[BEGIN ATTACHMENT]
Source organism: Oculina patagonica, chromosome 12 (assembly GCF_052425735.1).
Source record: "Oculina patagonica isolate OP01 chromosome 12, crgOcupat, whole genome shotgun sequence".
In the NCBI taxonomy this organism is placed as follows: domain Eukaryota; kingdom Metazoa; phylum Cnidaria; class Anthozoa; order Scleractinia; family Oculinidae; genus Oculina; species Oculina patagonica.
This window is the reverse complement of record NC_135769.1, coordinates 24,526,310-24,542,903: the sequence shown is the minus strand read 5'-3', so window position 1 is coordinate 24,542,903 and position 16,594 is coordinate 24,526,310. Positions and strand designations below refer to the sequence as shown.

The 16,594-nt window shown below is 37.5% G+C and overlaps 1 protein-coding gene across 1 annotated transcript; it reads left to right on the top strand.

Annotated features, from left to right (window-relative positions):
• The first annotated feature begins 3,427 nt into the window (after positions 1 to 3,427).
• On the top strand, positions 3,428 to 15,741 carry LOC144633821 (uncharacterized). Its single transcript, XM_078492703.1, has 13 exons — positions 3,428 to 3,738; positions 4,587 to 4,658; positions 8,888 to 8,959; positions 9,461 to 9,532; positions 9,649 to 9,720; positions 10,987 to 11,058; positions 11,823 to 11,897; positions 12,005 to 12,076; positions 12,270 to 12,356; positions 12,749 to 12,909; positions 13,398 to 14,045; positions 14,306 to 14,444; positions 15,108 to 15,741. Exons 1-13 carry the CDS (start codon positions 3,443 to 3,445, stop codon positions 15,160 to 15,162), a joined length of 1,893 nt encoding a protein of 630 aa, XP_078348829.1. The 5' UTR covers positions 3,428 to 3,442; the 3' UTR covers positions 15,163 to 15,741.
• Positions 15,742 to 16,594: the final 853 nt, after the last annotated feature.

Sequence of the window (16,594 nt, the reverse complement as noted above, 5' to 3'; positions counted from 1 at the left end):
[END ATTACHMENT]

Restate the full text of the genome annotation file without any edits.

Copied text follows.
Source organism: Oculina patagonica, chromosome 12 (assembly GCF_052425735.1).
Source record: "Oculina patagonica isolate OP01 chromosome 12, crgOcupat, whole genome shotgun sequence".
In the NCBI taxonomy this organism is placed as follows: domain Eukaryota; kingdom Metazoa; phylum Cnidaria; class Anthozoa; order Scleractinia; family Oculinidae; genus Oculina; species Oculina patagonica.
This window is the reverse complement of record NC_135769.1, coordinates 24,526,310-24,542,903: the sequence shown is the minus strand read 5'-3', so window position 1 is coordinate 24,542,903 and position 16,594 is coordinate 24,526,310. Positions and strand designations below refer to the sequence as shown.

The 16,594-nt window shown below is 37.5% G+C and overlaps 1 protein-coding gene across 1 annotated transcript; it reads left to right on the top strand.

Annotated features, from left to right (window-relative positions):
• The first annotated feature begins 3,427 nt into the window (after positions 1 to 3,427).
• On the top strand, positions 3,428 to 15,741 carry LOC144633821 (uncharacterized). Its single transcript, XM_078492703.1, has 13 exons — positions 3,428 to 3,738; positions 4,587 to 4,658; positions 8,888 to 8,959; positions 9,461 to 9,532; positions 9,649 to 9,720; positions 10,987 to 11,058; positions 11,823 to 11,897; positions 12,005 to 12,076; positions 12,270 to 12,356; positions 12,749 to 12,909; positions 13,398 to 14,045; positions 14,306 to 14,444; positions 15,108 to 15,741. Exons 1-13 carry the CDS (start codon positions 3,443 to 3,445, stop codon positions 15,160 to 15,162), a joined length of 1,893 nt encoding a protein of 630 aa, XP_078348829.1. The 5' UTR covers positions 3,428 to 3,442; the 3' UTR covers positions 15,163 to 15,741.
• Positions 15,742 to 16,594: the final 853 nt, after the last annotated feature.

Sequence of the window (16,594 nt, the reverse complement as noted above, 5' to 3'; positions counted from 1 at the left end):